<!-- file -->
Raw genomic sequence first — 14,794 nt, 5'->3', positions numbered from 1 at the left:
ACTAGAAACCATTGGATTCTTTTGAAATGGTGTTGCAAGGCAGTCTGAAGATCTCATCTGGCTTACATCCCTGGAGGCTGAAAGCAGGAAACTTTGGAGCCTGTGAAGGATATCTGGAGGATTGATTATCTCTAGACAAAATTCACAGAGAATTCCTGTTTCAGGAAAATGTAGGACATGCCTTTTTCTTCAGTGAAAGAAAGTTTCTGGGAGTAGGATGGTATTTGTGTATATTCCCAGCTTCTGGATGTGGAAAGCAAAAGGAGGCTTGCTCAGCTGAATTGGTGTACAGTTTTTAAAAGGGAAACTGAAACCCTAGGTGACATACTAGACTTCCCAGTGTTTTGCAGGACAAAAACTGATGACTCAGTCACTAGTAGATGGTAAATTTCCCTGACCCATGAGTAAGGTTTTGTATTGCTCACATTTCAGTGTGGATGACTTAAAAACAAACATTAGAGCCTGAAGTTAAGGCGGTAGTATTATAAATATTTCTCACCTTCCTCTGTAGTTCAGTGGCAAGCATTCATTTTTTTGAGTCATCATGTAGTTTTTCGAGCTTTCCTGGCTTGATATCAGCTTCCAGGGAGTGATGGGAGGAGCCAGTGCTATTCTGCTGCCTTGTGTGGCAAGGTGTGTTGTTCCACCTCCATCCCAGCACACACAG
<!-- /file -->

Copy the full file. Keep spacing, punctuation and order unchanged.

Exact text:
Raw genomic sequence first — 14,794 nt, 5'->3', positions numbered from 1 at the left:
ACTAGAAACCATTGGATTCTTTTGAAATGGTGTTGCAAGGCAGTCTGAAGATCTCATCTGGCTTACATCCCTGGAGGCTGAAAGCAGGAAACTTTGGAGCCTGTGAAGGATATCTGGAGGATTGATTATCTCTAGACAAAATTCACAGAGAATTCCTGTTTCAGGAAAATGTAGGACATGCCTTTTTCTTCAGTGAAAGAAAGTTTCTGGGAGTAGGATGGTATTTGTGTATATTCCCAGCTTCTGGATGTGGAAAGCAAAAGGAGGCTTGCTCAGCTGAATTGGTGTACAGTTTTTAAAAGGGAAACTGAAACCCTAGGTGACATACTAGACTTCCCAGTGTTTTGCAGGACAAAAACTGATGACTCAGTCACTAGTAGATGGTAAATTTCCCTGACCCATGAGTAAGGTTTTGTATTGCTCACATTTCAGTGTGGATGACTTAAAAACAAACATTAGAGCCTGAAGTTAAGGCGGTAGTATTATAAATATTTCTCACCTTCCTCTGTAGTTCAGTGGCAAGCATTCATTTTTTTGAGTCATCATGTAGTTTTTCGAGCTTTCCTGGCTTGATATCAGCTTCCAGGGAGTGATGGGAGGAGCCAGTGCTATTCTGCTGCCTTGTGTGGCAAGGTGTGTTGTTCCACCTCCATCCCAGCACACACAG